How do you get better at sight-reading pieces with many sharps or flats in the key signature? Is there a trick to remembering the key signatures? Read this three-part article to find out how to master all the keys so that you’ll be able to sight-read in ANY key.
Sight-reading piano pieces with one or two sharps or flats in the key signature is doable but what about when you have five, six or seven sharps or flats to deal with!? What are you meant to do then? How can you possibly remember ALL the sharps and flats!?
This is what I’m going to teach you in this three-part article.
In How to Sight-Read in Any Key Part I, I’m going to show you exactly HOW to identify the key of a piece, including some tricks to help you name any key quickly.
In How to Sight-Read in Any Key Part II, I’ll be showing you how to apply what we learned in Part I to construct major and minor scales, arpeggios and chords.
And in How to Sight-Read in Any Key Part III, I’ll give you specific exercises that you can practise in all keys so that you can master them. In this way, when you do see a piece of music with any number of sharps or flats, you can just think: “Okay, I know what to do here. Let’s do it!” as opposed to running a mile the other way!
It is my hope that by the end of this three-part article, you’ll feel more confident in sight-reading music in ANY key.
PART 1: How to identify the key signatures
The first thing you need to be able to do is to figure out the key signature. There are two ways you can go about this:
One way is to look at what the sharps or flats are in the key signature and to try to remember them as you play the piece. If you have three sharps in the key signature, like in the example below, you could look at each one and work out that the first one is F, the second is C and the third is G. Then as you’re sight-reading, you’d have to constantly remind yourself to play F-sharp, C-sharp and G-sharp.
If you’ve tried this before, you’ve probably realised that this method is not ideal because you’ll tend to forget these sharps or flats halfway through the piece. And trying to remember these three sharps will load your brain with extra information that you can do without!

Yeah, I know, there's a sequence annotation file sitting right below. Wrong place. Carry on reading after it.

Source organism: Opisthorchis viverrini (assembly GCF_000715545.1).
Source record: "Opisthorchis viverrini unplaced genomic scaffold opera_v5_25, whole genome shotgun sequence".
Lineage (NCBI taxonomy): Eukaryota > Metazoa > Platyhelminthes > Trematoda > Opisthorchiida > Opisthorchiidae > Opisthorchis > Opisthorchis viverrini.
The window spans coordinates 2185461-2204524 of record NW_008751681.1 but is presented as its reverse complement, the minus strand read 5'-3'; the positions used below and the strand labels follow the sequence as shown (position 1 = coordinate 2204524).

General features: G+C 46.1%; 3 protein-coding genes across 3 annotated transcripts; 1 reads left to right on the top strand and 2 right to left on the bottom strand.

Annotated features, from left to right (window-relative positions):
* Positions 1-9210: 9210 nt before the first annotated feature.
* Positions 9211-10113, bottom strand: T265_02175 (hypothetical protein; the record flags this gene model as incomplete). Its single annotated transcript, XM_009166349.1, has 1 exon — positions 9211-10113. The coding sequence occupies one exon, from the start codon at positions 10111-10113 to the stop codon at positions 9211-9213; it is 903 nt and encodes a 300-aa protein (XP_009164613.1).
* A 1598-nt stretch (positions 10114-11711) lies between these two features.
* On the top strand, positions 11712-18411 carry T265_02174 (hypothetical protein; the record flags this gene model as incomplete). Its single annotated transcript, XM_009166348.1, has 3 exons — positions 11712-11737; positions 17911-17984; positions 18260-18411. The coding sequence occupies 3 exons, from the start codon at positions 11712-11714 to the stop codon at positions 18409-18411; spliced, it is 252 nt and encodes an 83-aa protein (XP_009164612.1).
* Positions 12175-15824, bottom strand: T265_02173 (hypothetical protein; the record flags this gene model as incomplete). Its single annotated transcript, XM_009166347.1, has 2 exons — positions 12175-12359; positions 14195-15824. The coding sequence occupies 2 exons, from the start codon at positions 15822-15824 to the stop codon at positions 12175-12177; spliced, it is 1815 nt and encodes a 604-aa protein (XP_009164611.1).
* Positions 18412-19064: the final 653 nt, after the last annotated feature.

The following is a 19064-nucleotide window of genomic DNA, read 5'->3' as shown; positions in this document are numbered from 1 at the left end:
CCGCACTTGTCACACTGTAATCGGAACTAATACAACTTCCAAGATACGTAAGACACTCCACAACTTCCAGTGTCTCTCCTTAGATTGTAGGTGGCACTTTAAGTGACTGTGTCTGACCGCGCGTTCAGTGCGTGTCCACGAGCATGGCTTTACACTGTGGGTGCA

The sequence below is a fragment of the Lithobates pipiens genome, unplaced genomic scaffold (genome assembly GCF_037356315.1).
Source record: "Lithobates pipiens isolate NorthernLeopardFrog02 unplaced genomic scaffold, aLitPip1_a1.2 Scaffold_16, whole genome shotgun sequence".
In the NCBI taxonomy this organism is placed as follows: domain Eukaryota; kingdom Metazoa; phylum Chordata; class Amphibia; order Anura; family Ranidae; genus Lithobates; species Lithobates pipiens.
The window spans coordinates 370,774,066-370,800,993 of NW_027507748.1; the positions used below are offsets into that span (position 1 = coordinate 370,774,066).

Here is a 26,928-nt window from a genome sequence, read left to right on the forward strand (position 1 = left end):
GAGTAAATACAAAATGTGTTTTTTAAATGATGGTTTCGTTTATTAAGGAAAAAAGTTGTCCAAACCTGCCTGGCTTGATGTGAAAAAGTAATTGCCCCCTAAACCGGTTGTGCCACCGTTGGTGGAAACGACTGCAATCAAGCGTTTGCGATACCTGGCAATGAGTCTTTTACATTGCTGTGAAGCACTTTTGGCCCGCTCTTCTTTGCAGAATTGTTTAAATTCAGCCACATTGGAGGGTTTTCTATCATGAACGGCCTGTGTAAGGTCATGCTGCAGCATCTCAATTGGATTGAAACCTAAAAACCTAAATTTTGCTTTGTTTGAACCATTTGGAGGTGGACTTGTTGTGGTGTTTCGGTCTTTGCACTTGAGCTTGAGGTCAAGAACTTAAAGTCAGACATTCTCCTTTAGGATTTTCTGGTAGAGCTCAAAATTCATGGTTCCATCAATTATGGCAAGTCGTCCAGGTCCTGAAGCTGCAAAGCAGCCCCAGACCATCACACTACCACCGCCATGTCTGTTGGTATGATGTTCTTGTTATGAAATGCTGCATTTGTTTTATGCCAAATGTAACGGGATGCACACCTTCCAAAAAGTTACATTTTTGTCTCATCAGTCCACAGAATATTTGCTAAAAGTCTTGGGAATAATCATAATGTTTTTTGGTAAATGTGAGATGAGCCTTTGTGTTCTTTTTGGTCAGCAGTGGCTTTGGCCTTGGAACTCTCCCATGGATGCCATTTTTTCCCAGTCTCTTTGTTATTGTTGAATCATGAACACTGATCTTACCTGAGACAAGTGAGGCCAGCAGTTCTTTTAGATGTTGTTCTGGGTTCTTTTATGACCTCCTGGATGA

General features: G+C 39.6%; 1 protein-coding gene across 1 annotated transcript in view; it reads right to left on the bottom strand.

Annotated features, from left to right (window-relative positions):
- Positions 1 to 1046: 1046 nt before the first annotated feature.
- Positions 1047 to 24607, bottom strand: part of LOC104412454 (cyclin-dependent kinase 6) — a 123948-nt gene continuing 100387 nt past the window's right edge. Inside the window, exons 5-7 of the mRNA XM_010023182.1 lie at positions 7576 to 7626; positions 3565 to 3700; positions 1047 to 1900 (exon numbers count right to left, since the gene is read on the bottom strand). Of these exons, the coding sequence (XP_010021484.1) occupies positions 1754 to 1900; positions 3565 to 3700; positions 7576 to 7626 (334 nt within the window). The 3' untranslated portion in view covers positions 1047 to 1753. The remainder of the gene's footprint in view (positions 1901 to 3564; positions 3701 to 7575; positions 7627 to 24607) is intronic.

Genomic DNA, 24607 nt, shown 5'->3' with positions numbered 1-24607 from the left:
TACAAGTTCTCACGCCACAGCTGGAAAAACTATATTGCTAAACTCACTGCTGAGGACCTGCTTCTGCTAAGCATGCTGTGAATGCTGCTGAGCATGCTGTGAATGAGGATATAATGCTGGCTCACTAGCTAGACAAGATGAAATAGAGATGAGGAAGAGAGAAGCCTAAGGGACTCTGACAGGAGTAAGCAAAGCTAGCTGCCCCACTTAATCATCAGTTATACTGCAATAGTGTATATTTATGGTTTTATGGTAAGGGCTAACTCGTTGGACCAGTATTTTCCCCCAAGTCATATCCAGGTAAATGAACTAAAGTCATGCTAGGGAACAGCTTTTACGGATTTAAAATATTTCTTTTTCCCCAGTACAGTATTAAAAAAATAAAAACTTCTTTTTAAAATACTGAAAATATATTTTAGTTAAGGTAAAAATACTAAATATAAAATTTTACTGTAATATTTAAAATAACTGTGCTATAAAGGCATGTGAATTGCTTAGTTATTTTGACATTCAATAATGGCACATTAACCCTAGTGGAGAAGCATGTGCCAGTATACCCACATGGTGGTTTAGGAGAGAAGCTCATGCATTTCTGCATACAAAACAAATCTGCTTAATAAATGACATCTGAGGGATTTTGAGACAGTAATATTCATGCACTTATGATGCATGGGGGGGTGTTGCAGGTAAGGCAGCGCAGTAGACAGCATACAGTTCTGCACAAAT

Another way is to learn all the major and minor keys with a really handy tool called the “Circle of fifths”. This tool is powerful because it gives you at a glance all the major and minor keys. It allows you to:
- Work out the number of sharps or flats of any key
- Work out any key based on the number of sharps or flats
- Work out the relative minor or major of any key
- Work out the order of sharps or flats
The Circle of fifths (or the Clock of fifths)
Here’s what it looks like:
It’s a circle around which all the major keys are found. Interestingly, it looks a bit like a clock, where the keys are arranged like the numbers of the clock. If you take any two adjacent keys, such as C and G (or 12 o’clock and 1 o’clock if you think of a clock), you’ll see that there are 5 notes apart (or 5 minutes apart like on a clock!), that is, a fifth apart. Hence “the circle of fifths” (or the Clock of fifths, if you prefer!).
N.B.: The interval between each key is a PERFECT fifth, which means it is made up of 3 and a half tones. For example, C to D is a tone (T), D to E is a tone, E to F is a semitone (S, or halftone) and F to G is a tone:
The keys with sharps
At the top of the circle is C major, with no sharps or flats. If you count UP 5 notes (C, D, E, F, G) from C you get G major with one sharp, which is to the RIGHT of C.
Now if you count up a fifth from G, you get D major, with two sharps. As you can see, the number of sharps increases each time you go up a fifth, or each time you move clockwise to the next key around the circle. You can repeat this process until you reach the key of C-sharp major with 7 sharps – which, incidentally, is the same as D-flat with 5 flats, which is why they overlap in the diagram.
The keys with flats
If you count DOWN a fifth from C and move anticlockwise, you get F major with one flat. If you count another fifth down from F you get B-flat (and not B because B to F is not a perfect fifth) with two flats, and so on.
In short, count UP 5 notes for the sharps but count DOWN 5 notes for the flats.
What about the minor keys?
The minor keys are included inside the circle and are each paired with a major key. Each of these pairs shares the same key signature. These are called the relative keys. For example, G major and E minor are relative keys and both have one sharp in the key signature. So, we would say that G major is the relative major key of E minor, and E minor is the relative minor key of G major.